TORONTO — Four-month old Boston De Castro has had to endure seven rounds of chemotherapy while his family waits for a stem cell donor match to save his life. A little over a month ago, Boston was diagnosed with a rare and life-threatening disease, hemophagocytic lymphohistiocytosis (HLH), a severe systemic inflammatory syndrome.
But Boston, who is half-Filipino and half-Caucasian, needs a donor with a similar ethnicity, which is very difficult to find.
“He’s doing really well considering the circumstances for sure” mother Simone Jannetta told CTV’s Your Morning from their home in Winnipeg on Thursday.
“We haven’t had any good news yet for a new match, but our doctor’s checking every two weeks for us on the registry. So we’re hoping to hear some good news soon. But we still have high hopes, as it does take a few weeks for people to get their kits and send it back to them on the registry.”
Boston appeared to be a healthy baby at first, but a fever when he was less than three months old prompted his parents to take him to the hospital emergency department as a precaution.
“When we got there, they found out all his blood levels were low, his liver and spleen got really big, and he turned yellow. He just started to deteriorate really quickly in the hospital, but leading up to it, it was just a fever,” Jannetta said.
The family is happy to finally be home again after spending a month at the hospital.
“We’re just grateful for everything during the day, and all being home together, it’s just such a blessing,” Jannetta said.
Still, without the security of a hospital environment, any little change they see in Boston can be a little scary for Jannetta and father Rex De Castro.
“We have to give him all the medication. There’s obviously the fear factor of not having medical people around,” De Castro said with emotion.
“Not having people around when he feels a little warm, or if he’s a little bit off. We just feel a little bit helpless at home,” Jannetta added. “But other than that, it’s great. We’re just happy to be at home.”
This is not the first time the De Castro family has had to deal with health issues with their children. According to their Go Fund Me page, their two-year-old daughter Beatrix was diagnosed with neutropenia, a rare disease involving an unusually low number of a type of white blood cell.
HOW TO BE A STEM CELL DONOR
Fewer than 25 per cent of those who need a stem cell transplant find a match within their own family, according to Canadian Blood Services. The odds are more likely of finding a match with someone who shares the same ethnic background, the organization adds. But only 3.5 per cent of stem cell donors are of mixed ethnic background, making Boston’s chances of finding a match challenging.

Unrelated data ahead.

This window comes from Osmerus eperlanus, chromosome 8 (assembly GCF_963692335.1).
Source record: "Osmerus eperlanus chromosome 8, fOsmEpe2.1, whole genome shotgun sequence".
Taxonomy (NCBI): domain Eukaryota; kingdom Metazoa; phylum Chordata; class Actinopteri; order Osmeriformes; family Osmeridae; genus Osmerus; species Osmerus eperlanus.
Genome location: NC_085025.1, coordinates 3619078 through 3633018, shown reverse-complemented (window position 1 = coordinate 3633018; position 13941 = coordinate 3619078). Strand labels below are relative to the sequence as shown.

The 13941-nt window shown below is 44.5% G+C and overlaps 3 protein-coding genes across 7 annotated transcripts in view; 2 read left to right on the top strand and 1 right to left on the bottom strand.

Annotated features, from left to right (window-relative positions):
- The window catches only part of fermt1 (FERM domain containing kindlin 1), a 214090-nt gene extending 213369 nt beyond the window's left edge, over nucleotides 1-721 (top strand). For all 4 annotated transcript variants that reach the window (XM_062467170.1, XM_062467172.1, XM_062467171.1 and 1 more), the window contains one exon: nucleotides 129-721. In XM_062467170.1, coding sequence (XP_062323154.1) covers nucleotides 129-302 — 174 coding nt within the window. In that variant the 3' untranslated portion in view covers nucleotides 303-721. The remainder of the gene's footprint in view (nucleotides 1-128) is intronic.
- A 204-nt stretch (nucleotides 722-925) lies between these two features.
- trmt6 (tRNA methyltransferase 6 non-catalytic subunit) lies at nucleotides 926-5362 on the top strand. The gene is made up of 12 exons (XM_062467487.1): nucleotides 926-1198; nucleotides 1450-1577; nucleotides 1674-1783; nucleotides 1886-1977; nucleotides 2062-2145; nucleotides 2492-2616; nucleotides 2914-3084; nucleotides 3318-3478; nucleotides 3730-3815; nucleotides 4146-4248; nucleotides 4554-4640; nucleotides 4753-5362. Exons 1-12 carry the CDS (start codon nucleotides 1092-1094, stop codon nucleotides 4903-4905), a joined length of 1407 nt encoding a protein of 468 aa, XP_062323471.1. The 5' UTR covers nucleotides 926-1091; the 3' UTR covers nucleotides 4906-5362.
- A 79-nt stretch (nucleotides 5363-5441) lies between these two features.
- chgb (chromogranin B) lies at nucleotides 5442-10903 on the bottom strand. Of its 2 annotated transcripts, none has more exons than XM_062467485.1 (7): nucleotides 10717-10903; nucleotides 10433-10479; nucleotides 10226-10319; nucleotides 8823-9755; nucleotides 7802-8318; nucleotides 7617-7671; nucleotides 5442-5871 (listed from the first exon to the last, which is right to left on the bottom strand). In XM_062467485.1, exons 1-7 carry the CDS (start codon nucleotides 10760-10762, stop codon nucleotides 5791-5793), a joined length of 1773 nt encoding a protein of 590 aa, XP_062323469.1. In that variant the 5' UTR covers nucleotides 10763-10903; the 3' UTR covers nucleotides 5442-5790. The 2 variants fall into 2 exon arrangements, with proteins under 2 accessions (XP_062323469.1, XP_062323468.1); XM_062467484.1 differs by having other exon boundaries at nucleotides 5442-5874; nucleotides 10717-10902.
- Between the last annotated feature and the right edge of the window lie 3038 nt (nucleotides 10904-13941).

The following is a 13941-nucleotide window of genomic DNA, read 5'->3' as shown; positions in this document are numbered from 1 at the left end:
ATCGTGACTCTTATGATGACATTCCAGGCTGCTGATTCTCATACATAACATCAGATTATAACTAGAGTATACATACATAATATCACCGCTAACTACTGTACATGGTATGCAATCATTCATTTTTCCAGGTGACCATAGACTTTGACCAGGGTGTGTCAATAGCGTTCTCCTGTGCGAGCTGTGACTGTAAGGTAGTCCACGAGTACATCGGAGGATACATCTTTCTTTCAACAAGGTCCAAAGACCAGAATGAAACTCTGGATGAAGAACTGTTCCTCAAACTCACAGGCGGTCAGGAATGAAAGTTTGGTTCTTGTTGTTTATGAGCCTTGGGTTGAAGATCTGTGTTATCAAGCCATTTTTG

Prime Minister Justin Trudeau also called on Canadians to donate, tweeting earlier in November: “Can you save Boston’s life? There are two ways you can help: If you’re half Caucasian and half-Filipino, please reach out to @CanadasLifeline and see how you can become a stem cell donor. If you aren’t, you can still share this story and spread the word.”
It is a “long-term commitment” to be on the stem cell registry, Canadian Blood Services says, and more complicated than making a blood donation.
“It may take weeks, months or even years before you get the call to donate stem cells,” the organization, which seeks donors between the ages of 17 and 35, said on its website. But the organization recently said only 50 per cent of potential donors who are registered actually follow through with the procedure when the call finally comes.
When you donate, the process requires a comprehensive health screening to determine eligibility, including a physical examination and routine medical tests by a doctor at the hospital where the donation would occur. Potential donors would need to be free of infectious diseases to ensure there are no risks to the donor or the recipient.
There are two types of stem cell donations a donor may be asked to make: either peripheral blood stems cells (PBSC) or bone marrow.
The first is collected from circulating blood after a donor has taken a cell growth stimulating drug to increase the volume of stem cells in the blood. The collection method, called apheresis, is regularly used for plasma and platelet donations. It separates and collects the stem cells during the donation, with the remaining blood components going back to the donor. It is a non-surgical procedure that takes about four to six hours, with a potential second donation the following day. There are mild, short-term side effects that typically disappear within a couple of days of the procedure.
The bone marrow donation, which is the one Boston needs, requires surgery under anesthesia. The 45 to 90-minute procedure involves withdrawing liquid marrow from the back of the pelvic bones. While overnight hospital stays are typically not required, some time off work will be needed. There are some risks associated with anesthesia, as well as other very rare, but potential risks, such as infection at the surgical site, nerve, bone or other tissue damage that may require additional treatment. Other side effects like fatigue and other discomforts may last a few days to several weeks.
There is also another type of donation expectant parents can also consider: donating their baby’s cord blood to the agency’s cord blood bank.
Meanwhile, the De Castro family is hopeful that Boston, who still has roughly three weeks of chemotherapy left, will find a donor over the next two to four weeks.
“We focus every day on just trying to make the best family day we can, because nothing’s promised, right? So until that time comes, we’re literally just trying to make every day the best for our children,” De Castro said.
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